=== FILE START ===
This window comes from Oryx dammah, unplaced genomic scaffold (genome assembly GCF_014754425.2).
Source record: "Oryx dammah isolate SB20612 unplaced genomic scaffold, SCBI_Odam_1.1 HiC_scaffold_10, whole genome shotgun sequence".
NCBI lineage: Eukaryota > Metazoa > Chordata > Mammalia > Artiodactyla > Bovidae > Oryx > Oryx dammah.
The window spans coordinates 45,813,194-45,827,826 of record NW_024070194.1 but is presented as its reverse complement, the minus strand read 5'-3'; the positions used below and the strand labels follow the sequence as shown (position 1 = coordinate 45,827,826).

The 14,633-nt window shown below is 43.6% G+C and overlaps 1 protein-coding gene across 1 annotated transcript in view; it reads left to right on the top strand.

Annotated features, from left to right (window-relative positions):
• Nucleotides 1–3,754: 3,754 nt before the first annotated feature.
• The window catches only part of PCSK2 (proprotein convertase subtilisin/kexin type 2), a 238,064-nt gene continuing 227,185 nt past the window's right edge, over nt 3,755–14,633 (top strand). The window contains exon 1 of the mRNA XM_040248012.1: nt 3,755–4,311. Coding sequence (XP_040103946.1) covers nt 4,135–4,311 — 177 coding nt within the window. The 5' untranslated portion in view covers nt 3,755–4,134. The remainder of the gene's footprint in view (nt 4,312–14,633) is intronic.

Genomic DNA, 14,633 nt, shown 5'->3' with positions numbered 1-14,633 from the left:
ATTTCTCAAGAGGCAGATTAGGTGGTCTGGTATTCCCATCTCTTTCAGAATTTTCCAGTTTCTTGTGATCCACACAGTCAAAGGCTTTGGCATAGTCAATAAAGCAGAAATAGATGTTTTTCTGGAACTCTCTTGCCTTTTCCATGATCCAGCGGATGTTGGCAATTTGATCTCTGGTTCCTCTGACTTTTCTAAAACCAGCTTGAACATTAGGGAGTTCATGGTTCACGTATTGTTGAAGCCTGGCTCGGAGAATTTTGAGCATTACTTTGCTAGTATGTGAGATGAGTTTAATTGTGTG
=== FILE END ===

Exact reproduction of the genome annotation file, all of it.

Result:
This window comes from Oryx dammah, unplaced genomic scaffold (genome assembly GCF_014754425.2).
Source record: "Oryx dammah isolate SB20612 unplaced genomic scaffold, SCBI_Odam_1.1 HiC_scaffold_10, whole genome shotgun sequence".
NCBI lineage: Eukaryota > Metazoa > Chordata > Mammalia > Artiodactyla > Bovidae > Oryx > Oryx dammah.
The window spans coordinates 45,813,194-45,827,826 of record NW_024070194.1 but is presented as its reverse complement, the minus strand read 5'-3'; the positions used below and the strand labels follow the sequence as shown (position 1 = coordinate 45,827,826).

The 14,633-nt window shown below is 43.6% G+C and overlaps 1 protein-coding gene across 1 annotated transcript in view; it reads left to right on the top strand.

Annotated features, from left to right (window-relative positions):
• Nucleotides 1–3,754: 3,754 nt before the first annotated feature.
• The window catches only part of PCSK2 (proprotein convertase subtilisin/kexin type 2), a 238,064-nt gene continuing 227,185 nt past the window's right edge, over nt 3,755–14,633 (top strand). The window contains exon 1 of the mRNA XM_040248012.1: nt 3,755–4,311. Coding sequence (XP_040103946.1) covers nt 4,135–4,311 — 177 coding nt within the window. The 5' untranslated portion in view covers nt 3,755–4,134. The remainder of the gene's footprint in view (nt 4,312–14,633) is intronic.

Genomic DNA, 14,633 nt, shown 5'->3' with positions numbered 1-14,633 from the left:
ATTTCTCAAGAGGCAGATTAGGTGGTCTGGTATTCCCATCTCTTTCAGAATTTTCCAGTTTCTTGTGATCCACACAGTCAAAGGCTTTGGCATAGTCAATAAAGCAGAAATAGATGTTTTTCTGGAACTCTCTTGCCTTTTCCATGATCCAGCGGATGTTGGCAATTTGATCTCTGGTTCCTCTGACTTTTCTAAAACCAGCTTGAACATTAGGGAGTTCATGGTTCACGTATTGTTGAAGCCTGGCTCGGAGAATTTTGAGCATTACTTTGCTAGTATGTGAGATGAGTTTAATTGTGTG